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med surg RN to cardiac step-down

CCU   (296 Views | 2 Replies)

3,567 Profile Views; 29 Posts

I have worked about 1.5 years on a general medicine floor and looking at applying to step down floors particularly in cardiac this upcoming spring (April, etc.). I want to know what I can do to prepare myself for this job and learning curve, how to make myself attractive to employers, and what to expect for a learning curve from a general medicine to step down. 

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6 Posts; 92 Profile Views

I will try to help you the best I can with my under two years experience on a step-down telemetry/cardiothoracic unit. This is my first and only nursing position so I do not have experience on a general med-surg floor.

I think you will make the transition just fine but that doesn't mean there won't be a learning curve for you. I'm not sure what your patient ratio is, or what it will be, but you probably already have your time management fine tuned. We typically have 4 patients on daylight and 5-6 on nightshift unfortunately. I would dive into studying all your cardiac drips. When are they used, the facility's protocol on titration, and most importantly, what you need to assess for and how often. On my unit, we most often see cardizem, nitro, amiodarone, and heparin gtts.  We rarely ever have dopamine or epi unless they are started during a code and the patient will eventually be transferred to our ICU. 

Telemetry monitoring and EKG interpretation is also very important. You want to be able to quickly determine what's going on with your patient so that you can call the doc for orders if needed. Brush up on the electrophysiology of the heart. The MOA of drugs like tikosyn and fleccanide. Different treatments for rhythm issues like ablations, cardioversions, watchmen procedures, permanent/temporary pacemakers. Study the settings and what they mean on temporary pacers.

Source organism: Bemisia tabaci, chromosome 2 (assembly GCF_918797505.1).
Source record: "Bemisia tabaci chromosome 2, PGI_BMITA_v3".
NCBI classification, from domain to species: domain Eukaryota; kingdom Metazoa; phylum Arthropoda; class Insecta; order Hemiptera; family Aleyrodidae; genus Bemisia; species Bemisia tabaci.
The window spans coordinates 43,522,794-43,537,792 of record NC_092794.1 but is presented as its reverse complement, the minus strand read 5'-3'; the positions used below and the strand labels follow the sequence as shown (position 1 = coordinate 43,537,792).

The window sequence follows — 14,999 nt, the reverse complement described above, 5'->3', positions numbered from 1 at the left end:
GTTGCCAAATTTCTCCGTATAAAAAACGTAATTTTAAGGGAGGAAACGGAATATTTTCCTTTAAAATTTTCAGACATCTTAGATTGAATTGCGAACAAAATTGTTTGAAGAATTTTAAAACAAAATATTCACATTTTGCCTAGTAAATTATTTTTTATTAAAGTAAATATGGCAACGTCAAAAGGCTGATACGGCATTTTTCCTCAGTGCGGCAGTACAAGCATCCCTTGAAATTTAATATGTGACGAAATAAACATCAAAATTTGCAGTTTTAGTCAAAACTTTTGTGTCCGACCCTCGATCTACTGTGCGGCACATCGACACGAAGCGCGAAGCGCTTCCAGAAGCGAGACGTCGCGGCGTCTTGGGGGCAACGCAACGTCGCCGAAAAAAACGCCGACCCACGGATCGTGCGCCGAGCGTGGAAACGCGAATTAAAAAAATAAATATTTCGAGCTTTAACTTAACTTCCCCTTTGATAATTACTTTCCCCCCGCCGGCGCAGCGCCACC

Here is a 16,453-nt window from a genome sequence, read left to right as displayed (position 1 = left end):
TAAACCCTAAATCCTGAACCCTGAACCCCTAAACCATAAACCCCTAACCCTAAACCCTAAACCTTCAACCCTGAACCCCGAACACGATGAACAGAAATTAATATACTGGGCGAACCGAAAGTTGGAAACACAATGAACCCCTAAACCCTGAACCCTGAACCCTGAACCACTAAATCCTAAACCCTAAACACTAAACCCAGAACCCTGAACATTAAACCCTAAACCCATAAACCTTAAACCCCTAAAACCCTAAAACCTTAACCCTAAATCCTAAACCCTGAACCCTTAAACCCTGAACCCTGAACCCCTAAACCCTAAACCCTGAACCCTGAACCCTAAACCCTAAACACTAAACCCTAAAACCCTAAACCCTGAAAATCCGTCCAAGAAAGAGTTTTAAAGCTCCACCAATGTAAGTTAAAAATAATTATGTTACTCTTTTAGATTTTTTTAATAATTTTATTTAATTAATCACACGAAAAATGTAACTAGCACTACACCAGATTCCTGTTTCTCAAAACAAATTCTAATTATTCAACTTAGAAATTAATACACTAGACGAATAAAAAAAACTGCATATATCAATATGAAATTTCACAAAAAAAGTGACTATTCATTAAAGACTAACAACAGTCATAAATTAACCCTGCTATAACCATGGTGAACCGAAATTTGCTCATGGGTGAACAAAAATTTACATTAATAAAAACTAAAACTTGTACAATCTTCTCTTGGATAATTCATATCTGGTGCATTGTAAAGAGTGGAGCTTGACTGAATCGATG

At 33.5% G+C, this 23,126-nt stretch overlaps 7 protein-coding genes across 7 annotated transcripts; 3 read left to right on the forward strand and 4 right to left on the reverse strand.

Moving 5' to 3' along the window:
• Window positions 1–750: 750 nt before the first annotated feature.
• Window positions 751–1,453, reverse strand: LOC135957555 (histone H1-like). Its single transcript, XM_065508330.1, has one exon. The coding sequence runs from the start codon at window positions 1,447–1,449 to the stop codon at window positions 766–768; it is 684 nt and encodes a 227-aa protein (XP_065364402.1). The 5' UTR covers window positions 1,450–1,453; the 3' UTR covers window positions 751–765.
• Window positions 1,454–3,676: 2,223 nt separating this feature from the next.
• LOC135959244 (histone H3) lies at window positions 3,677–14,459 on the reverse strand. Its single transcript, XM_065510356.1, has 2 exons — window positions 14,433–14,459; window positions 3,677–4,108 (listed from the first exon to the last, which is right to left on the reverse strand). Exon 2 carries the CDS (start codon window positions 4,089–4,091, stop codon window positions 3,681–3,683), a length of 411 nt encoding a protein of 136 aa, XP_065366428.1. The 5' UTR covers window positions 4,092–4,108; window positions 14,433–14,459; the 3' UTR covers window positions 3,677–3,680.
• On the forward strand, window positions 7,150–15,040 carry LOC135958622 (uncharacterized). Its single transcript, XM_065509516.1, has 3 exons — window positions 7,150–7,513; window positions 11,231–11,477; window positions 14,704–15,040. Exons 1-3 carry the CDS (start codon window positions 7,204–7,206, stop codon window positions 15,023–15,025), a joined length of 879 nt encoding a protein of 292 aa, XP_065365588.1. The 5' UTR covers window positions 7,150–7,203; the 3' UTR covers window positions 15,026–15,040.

Study and learn about cardiac caths and open heart surgeries. After open heart, your patients will have chest tubes in place. If you didn't work a lot with chest tubes on your med surg floor, I'd definitely go back and study that. Know how to identify an air leak, how to properly hook your patient up to suction etc.

It's important to study the anatomy of the heart, the vessels, NSTEMI vs STEMI, cardiac stents, how to wean TR bands, and post cath site checks. And you definitely want to understand the pathophysiology of CHF, cardiomyopathy, cor pulmonale & left sided HF. We also deal a lot with valvular disease and receive patients s/p TAVR or valve replacements. 

If you already have the basic understanding of these subjects, the rest you will learn with experience and by asking a ton of questions. As you already know, you just need to know enough to be safe when starting a new speciality, you will certainly learn in time. I'm not sure if I answered your questions in the way you were hoping, but I hope this will help you somewhat. I just think it's important to show your potential manager that you have a genuine interest for cardiac nursing and your eager to learn along the way. Keep us updated & goodluck!

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CCU BSN RN has 7 years experience and specializes in CICU, Telemetry.

258 Posts; 4,421 Profile Views

Pick a floor where you like the manager. And where the ratios seem good, e.g 1:3 for stepdown and 1:4 for telemetry. Don't trust a manager to tell the truth about staffing. Ask other staff when you're shadowing. You've probably learned good time management in med/surg, but you've also probably learned how much it cuts down on your stress when you have good staffing for a shift.

In terms of making you more attractive to an employer...good attitude, hard worker, not over-confident. Good recommendations from your current co workers to prove you play well with others. We can teach you everything you need to know academically...we just want you to be a team player and receptive, and just generally not a jerk. Bring your best attitude to work, if nothing else.

You've got some good suggestions above about topics to brush up on. I'd say the most important things are the ones that are such emergencies that you won't always have time to look stuff up....3rd degree heart block, symptomatic bradycardia, SVT, rapid a fib, and of course ACLS algorithms. Just knowing how to treat these things immediately and be comfortable with the involved meds (how fast to push, normal dose ranges, contraindications, what to expect) 

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